Toyota Avalon Cuts Its Own Path With Confidence

Posted on November 4, 2010 by LCT Staff - Also by this author

[EDITOR'S NOTE: Below are excerpts from the Toyota Avalon vehicle review. The full article appears in the Nov/Dec 2010 issue of LCT Magazine].

Vehicles are more than just piles of parts and lists of stats. Each vehicle in America carries a “social context.” A vehicle states something, and it means something. “You are what you drive,” as the saying goes.

For the test drive, Toyota Motor Sales, USA in Torrance, Ca., loaned LCT a Toyota Avalon Limited, the higher end version; a livery package version sells for a few thousand less with fewer gadgets. For 2011, Toyota dispenses with lettered labels, such as “LS,” “XLS,” etc., and opts for the simplified Avalon and Avalon Limited.

So who is the Toyota Avalon and why drive it in the luxury transportation industry? Well, let’s start on the inside, where luxury is revealed and defined.


First things first, the defining impressive statistic on the Avalon as measured is 21 inches — that’s the distance between the edge of the right rear seat and the back of the right front seat slid and pitched all the way forward. For the chauffeured transportation industry, the Avalon passes, if not exceeds, the legroom luxury test. As an added benefit, the individual rear seats recline to a pitch of 10%, which for a sedan with a traditional trunk, is a breakthrough. The fleet version does not have a sunroof, so there is an extra inch of headroom compared to the Limited. The combination of the tilted rear seats and right-rear seat legroom could induce any six-foot-plus passenger to doze, and certainly puts any airline coach class seat to shame. The formula of 21 inches + 10% seat pitch = Satisfied clients, who are more likely to stretch and slumber than when stuffed into an airliner.


Beyond legroom and headroom, the next defining benchmarks for a luxury vehicle are levels of quiet, ride comforts, and technology. The Avalon does not disappoint in these areas and several others:

• Seating: Leather-trimmed interior with eight-way power driver’s seat. [The Limited version has cooled leather trimmed seats, an eight-way passenger seat with lumbar support, and driver’s seat cushion extension].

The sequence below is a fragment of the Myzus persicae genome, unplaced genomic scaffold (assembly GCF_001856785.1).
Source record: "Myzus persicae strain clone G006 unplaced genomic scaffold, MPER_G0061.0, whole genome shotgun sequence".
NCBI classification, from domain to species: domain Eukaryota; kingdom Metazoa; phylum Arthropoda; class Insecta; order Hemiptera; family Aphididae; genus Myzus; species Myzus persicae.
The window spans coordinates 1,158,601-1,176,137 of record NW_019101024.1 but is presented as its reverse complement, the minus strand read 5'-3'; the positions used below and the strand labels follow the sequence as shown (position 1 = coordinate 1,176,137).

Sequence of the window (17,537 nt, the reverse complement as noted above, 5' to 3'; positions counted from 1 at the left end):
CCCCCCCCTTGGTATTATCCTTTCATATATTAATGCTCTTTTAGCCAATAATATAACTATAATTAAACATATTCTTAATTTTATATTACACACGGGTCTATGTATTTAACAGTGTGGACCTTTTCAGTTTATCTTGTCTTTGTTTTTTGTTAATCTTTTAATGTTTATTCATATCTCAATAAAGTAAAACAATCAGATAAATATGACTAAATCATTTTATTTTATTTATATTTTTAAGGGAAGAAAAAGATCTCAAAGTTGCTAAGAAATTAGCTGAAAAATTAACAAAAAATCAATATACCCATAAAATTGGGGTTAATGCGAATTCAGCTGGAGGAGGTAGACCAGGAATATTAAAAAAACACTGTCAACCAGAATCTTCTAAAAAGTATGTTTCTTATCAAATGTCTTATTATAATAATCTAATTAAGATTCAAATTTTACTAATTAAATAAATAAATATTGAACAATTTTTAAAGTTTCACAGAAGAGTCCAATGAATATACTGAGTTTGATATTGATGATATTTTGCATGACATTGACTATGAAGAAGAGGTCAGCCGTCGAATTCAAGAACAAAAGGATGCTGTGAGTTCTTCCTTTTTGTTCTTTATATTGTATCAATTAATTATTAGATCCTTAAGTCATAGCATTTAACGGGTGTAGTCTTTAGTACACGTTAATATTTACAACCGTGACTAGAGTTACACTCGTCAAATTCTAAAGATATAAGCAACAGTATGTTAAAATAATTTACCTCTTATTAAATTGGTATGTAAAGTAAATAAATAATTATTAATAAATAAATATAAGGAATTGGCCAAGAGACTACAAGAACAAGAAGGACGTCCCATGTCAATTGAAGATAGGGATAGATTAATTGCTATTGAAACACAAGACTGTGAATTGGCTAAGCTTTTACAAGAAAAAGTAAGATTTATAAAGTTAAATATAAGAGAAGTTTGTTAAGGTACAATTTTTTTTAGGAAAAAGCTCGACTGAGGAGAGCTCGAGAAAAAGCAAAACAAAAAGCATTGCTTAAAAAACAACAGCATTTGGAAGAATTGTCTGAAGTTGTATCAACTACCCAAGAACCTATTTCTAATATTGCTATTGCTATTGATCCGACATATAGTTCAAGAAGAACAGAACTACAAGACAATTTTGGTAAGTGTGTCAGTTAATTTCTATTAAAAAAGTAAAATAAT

• Sound: Toyota has made an extra effort for a quiet ride, with double-sealed door linings, felt-lined rear wheel wells, and a thick cloth lining of the trunk compartment. The 17-inch alloy wheels give the car a smooth ride that stays solidly grounded in curves, although not as centered as in a sports sedan.

• Entry/exit: Receded rear wheel wells that allow for a wider opening and do not interfere with passengers getting in and out of the back seat.

• Trunk space: 14.4 cubic feet with porthole flap door between trunk and center rear seat armrest area to accommodate longer cargo items, such as golf clubs and skis.

• Technology: Bluetooth handset phone capability with music streaming to the audio system, XM satellite radio (with 90-day free subscription), USB and 1/8-inch auxiliary connections for iPod and other audio devices; back-up camera, DVD Navigation (optional), standard nine-speaker stereo system with Limited version having a standard 12-speaker, 660-watt JBL Premium Synthesis audio system with enhanced two-coil sub-woofer.

• Remote controls: Keyless remote “Smart” entry and exit is a helpful gadget for chauffeurs carrying luggage or pushing luggage carts while escorting a client. The Avalon can sense a remote key device within three meters of the vehicle, allowing it to automatically unlock doors for opening. Coupled with the push button starter, a chauffeur can open the door, the trunk, and start the car all without ever using a key. It’s not standard on the fleet model.

• Sunshade: Also not standard on the fleet model, the Limited comes with a power rear window sunshade, activated by a button to the left of the steering column that filters sunlight coming through the rear window. It also would reduce heat, light, and glare for clients working on laptops, iPads, or digital phone devices in the back seat. The sunshade automatically retracts when the transmission is in reverse.


Toyota, while not a traditional luxury brand per se, has put forward a sensible luxury sedan that caters to these times. Whether the economy goes north or south, the Avalon’s combination of interior comfort, conservative styling, stingy fuel consumption, and durability can make it ride profitably in any economic situation.



Avalon Limited (fully loaded): $37,884 (w/navigation); Avalon (livery fleet package w/rebate): $31,120

Fuel & Oil

EPA mileage: 29 mpg, highway; 20 mpg city

Fuel: 87-octane, unleaded

Fuel capacity: 18.5 gallons

Estimated operator annual fuel cost: $9,166 (80,000 miles @ 24 mpg average @ $2.75 per gallon of reg. unlead.)

Oil changes: every 5,000 miles



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